In the waters where Melville’s Pequod gave chase to Moby Dick, Leviathan captures the collaborative clash of man, nature, and machine. Shot on a dozen small cameras — tossed and tethered, passed from fisherman to filmmaker — it is a cosmic portrait of mankind’s place at the edge of wilderness.
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See this in a theater if you can. Innovative photo-doc using nifty little GoPro cameras that make it feel like you are seeing what the fishing boat sees, if a boat had a bunch of little eyes all over it. And there's almost no talking, I like that.
Pipilotti Rist on that brown acid everyone warns you about. I think I also noticed quick upside down cuts of Varg Vikernes in green weather gear pulling the gills and entrails from Bilbo Baggins, but I could be mistaken.
A radical film of sensation (rather than the traditional one of affect), that reveals how sensations think, how the bodily manifestations of images and sounds, as we watch the film, are "already always" cognitive. Equal to anything by Grandrieux, this mix of avant garde film, documentary and agit-prop is in equal parts beautiful and horrifying.
An amazing reminder that incredibly compelling cinema can be made with nothing but a great idea, patience and a few GoPro cameras. Immediately we plunge into the visceral sights and sounds of an East Coast fishing vessel. This film will reward anyone willing to stick out the almost entirely silent 80+ minutes. The relationship between Man & Sea feels barbaric, apocalyptic, and nightmarish. You won't soon forget it.
Jesus christ. What a strange, mysterious raw and absolutely haunting and fantastic film. This is definitive proof that documentaries can actually employ unique and fascinating methods in their visual style and the result can be breathtaking. Truly this could be the best shot documentary I've ever seen (aside from Baraka). Every image and sound struck some primordial cord in my brain. Fascinating and essential.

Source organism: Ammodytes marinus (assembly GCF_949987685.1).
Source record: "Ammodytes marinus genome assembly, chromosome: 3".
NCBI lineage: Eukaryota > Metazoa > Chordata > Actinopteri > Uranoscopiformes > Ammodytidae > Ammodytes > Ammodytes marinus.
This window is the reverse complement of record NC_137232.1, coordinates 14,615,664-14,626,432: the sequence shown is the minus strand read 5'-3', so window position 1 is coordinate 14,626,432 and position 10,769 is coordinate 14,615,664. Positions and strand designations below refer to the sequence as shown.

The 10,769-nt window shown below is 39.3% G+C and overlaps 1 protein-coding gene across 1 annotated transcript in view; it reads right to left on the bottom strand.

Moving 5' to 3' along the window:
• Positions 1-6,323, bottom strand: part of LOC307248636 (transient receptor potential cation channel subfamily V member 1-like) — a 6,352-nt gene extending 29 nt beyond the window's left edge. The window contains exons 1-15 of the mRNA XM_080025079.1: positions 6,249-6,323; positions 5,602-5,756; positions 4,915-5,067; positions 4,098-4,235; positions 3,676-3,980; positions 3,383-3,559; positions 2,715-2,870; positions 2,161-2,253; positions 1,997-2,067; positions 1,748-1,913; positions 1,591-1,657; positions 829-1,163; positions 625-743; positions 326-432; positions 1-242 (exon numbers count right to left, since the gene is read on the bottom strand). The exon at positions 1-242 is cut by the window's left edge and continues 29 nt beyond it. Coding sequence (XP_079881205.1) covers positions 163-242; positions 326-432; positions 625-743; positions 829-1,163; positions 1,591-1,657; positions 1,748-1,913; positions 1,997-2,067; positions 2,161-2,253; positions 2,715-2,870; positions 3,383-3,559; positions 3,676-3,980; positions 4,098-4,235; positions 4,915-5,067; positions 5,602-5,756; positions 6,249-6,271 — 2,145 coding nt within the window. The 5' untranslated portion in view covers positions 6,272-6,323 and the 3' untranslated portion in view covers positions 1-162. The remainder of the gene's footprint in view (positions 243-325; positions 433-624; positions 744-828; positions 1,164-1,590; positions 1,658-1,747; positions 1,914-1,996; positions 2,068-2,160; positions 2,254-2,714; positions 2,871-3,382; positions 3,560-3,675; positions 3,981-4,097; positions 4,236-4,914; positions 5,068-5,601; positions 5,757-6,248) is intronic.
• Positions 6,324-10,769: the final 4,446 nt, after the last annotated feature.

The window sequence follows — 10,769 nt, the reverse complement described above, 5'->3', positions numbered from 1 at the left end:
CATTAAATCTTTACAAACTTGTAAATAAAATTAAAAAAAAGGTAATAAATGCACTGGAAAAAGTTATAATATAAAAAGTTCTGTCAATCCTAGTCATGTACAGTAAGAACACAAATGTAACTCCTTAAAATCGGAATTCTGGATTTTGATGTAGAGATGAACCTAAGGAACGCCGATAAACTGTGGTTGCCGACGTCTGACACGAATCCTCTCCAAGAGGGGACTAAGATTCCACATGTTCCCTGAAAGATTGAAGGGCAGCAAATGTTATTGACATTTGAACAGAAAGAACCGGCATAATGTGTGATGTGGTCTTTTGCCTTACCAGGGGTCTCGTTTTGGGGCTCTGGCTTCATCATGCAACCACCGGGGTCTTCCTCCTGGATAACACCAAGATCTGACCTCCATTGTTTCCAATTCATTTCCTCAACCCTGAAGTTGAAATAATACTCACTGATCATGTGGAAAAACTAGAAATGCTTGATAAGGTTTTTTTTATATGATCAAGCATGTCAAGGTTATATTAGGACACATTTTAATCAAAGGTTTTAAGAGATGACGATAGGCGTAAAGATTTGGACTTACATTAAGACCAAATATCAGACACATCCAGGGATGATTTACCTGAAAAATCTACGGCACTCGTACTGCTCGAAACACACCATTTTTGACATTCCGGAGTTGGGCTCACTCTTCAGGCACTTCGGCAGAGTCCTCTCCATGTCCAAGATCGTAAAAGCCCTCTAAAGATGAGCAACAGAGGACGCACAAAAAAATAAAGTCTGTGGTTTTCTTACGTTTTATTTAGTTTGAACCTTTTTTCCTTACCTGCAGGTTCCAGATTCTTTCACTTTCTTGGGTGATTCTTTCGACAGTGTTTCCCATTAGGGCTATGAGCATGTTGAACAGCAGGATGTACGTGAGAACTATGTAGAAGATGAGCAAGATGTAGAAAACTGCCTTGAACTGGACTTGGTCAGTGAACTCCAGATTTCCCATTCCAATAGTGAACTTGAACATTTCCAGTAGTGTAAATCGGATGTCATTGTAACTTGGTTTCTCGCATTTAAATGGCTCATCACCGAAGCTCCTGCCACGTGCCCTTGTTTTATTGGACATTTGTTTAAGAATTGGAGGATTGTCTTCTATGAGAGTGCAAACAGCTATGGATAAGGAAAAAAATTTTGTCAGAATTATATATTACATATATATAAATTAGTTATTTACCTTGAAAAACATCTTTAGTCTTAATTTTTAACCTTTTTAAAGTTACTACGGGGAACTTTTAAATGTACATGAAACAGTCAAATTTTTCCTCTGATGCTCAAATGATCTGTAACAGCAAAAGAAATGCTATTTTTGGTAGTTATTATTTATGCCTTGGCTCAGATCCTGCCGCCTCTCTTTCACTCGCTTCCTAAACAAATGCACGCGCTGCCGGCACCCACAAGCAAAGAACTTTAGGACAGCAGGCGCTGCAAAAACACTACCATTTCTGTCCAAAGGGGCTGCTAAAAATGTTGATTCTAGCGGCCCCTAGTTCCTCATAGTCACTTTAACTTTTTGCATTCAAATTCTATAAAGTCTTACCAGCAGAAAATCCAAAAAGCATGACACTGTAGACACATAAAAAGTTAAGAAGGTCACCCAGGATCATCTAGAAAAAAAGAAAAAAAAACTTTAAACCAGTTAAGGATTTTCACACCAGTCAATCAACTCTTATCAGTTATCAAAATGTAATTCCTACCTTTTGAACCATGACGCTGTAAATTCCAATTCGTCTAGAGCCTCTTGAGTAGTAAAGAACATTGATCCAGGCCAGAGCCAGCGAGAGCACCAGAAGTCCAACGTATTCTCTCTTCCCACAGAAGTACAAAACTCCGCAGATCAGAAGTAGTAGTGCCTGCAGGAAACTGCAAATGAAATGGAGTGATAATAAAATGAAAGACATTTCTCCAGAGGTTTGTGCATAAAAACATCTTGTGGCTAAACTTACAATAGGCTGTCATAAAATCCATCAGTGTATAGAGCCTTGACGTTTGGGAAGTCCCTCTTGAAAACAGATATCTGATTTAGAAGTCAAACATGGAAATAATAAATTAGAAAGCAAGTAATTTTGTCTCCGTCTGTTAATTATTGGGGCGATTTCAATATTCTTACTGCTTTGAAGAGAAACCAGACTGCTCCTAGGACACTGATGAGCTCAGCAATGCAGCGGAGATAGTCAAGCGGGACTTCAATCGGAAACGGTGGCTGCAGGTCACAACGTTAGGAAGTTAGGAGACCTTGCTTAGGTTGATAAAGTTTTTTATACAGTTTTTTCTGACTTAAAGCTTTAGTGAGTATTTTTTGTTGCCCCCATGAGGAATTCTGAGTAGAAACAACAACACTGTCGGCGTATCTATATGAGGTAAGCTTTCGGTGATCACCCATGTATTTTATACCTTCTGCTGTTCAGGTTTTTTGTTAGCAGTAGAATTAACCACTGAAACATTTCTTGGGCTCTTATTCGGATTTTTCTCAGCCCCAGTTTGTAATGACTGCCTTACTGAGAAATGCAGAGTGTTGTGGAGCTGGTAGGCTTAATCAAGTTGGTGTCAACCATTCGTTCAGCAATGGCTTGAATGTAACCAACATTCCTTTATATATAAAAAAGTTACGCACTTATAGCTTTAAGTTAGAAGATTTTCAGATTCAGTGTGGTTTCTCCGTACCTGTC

A film like no other. Shot in extreme close-up and unbiased POV on a fishing trawler in the inky-black of night on a freezing ocean. It's a primal, harrowing experience full of blood and guts with pummelling dolby sound trapping the viewer and providing ample opportunity to ponder the ruthlessness of the commercial food industry and the harsh living conditions of those who work it. 4 stars
In which the uneasy coexistence of man and nature is rendered in a stream of imagery the likes of which you've never seen before. It shows a world that both has a rigorous cycle and is chaotic as hell, and it can fill you with a very primal kind of fear. Sometimes, a quote from the Old Testament is all the context you need. 4 out of 5 stars.
At times, this is a visually remarkable piece, but sadly, said times are somewhat seldom stumbled upon between apparent aimlessness. Also, rather disappointingly, the single truly virtuosic sequence in the whole film was what came to be the film's trailer - a surprising and disenchanting move, à la Americana advertising garbage.